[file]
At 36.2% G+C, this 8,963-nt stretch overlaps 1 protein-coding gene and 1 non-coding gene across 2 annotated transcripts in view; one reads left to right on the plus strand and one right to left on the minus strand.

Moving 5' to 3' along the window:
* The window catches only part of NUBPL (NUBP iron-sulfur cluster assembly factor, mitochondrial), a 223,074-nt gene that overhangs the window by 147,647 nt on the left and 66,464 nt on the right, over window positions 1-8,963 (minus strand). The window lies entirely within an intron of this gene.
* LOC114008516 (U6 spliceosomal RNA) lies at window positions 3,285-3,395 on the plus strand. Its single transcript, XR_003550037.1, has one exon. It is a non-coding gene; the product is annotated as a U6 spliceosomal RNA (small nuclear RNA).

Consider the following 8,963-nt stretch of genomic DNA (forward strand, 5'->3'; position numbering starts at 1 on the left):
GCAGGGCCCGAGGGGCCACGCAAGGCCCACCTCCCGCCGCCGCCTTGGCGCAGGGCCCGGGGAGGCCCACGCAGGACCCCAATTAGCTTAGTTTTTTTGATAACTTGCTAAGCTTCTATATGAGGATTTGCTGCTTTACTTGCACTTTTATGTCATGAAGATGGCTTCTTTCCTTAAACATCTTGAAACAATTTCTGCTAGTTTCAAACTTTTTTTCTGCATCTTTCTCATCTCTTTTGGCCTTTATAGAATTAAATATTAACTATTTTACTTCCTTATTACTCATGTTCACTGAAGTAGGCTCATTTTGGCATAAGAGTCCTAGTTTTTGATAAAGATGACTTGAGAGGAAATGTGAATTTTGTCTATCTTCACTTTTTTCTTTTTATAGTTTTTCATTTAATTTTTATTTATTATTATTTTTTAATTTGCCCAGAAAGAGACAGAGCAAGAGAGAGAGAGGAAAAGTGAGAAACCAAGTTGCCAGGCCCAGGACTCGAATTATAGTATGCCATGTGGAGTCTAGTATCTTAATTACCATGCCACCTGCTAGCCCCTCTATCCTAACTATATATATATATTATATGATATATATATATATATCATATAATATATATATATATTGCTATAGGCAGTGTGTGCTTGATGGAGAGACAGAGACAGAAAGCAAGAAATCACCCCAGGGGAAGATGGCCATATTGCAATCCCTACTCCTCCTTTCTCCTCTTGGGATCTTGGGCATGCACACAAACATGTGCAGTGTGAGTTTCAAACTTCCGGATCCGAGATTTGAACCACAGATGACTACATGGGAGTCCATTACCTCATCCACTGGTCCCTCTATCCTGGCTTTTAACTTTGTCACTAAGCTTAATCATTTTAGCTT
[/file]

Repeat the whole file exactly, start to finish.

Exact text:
At 36.2% G+C, this 8,963-nt stretch overlaps 1 protein-coding gene and 1 non-coding gene across 2 annotated transcripts in view; one reads left to right on the plus strand and one right to left on the minus strand.

Moving 5' to 3' along the window:
* The window catches only part of NUBPL (NUBP iron-sulfur cluster assembly factor, mitochondrial), a 223,074-nt gene that overhangs the window by 147,647 nt on the left and 66,464 nt on the right, over window positions 1-8,963 (minus strand). The window lies entirely within an intron of this gene.
* LOC114008516 (U6 spliceosomal RNA) lies at window positions 3,285-3,395 on the plus strand. Its single transcript, XR_003550037.1, has one exon. It is a non-coding gene; the product is annotated as a U6 spliceosomal RNA (small nuclear RNA).

Consider the following 8,963-nt stretch of genomic DNA (forward strand, 5'->3'; position numbering starts at 1 on the left):
GCAGGGCCCGAGGGGCCACGCAAGGCCCACCTCCCGCCGCCGCCTTGGCGCAGGGCCCGGGGAGGCCCACGCAGGACCCCAATTAGCTTAGTTTTTTTGATAACTTGCTAAGCTTCTATATGAGGATTTGCTGCTTTACTTGCACTTTTATGTCATGAAGATGGCTTCTTTCCTTAAACATCTTGAAACAATTTCTGCTAGTTTCAAACTTTTTTTCTGCATCTTTCTCATCTCTTTTGGCCTTTATAGAATTAAATATTAACTATTTTACTTCCTTATTACTCATGTTCACTGAAGTAGGCTCATTTTGGCATAAGAGTCCTAGTTTTTGATAAAGATGACTTGAGAGGAAATGTGAATTTTGTCTATCTTCACTTTTTTCTTTTTATAGTTTTTCATTTAATTTTTATTTATTATTATTTTTTAATTTGCCCAGAAAGAGACAGAGCAAGAGAGAGAGAGGAAAAGTGAGAAACCAAGTTGCCAGGCCCAGGACTCGAATTATAGTATGCCATGTGGAGTCTAGTATCTTAATTACCATGCCACCTGCTAGCCCCTCTATCCTAACTATATATATATATTATATGATATATATATATATATCATATAATATATATATATATTGCTATAGGCAGTGTGTGCTTGATGGAGAGACAGAGACAGAAAGCAAGAAATCACCCCAGGGGAAGATGGCCATATTGCAATCCCTACTCCTCCTTTCTCCTCTTGGGATCTTGGGCATGCACACAAACATGTGCAGTGTGAGTTTCAAACTTCCGGATCCGAGATTTGAACCACAGATGACTACATGGGAGTCCATTACCTCATCCACTGGTCCCTCTATCCTGGCTTTTAACTTTGTCACTAAGCTTAATCATTTTAGCTT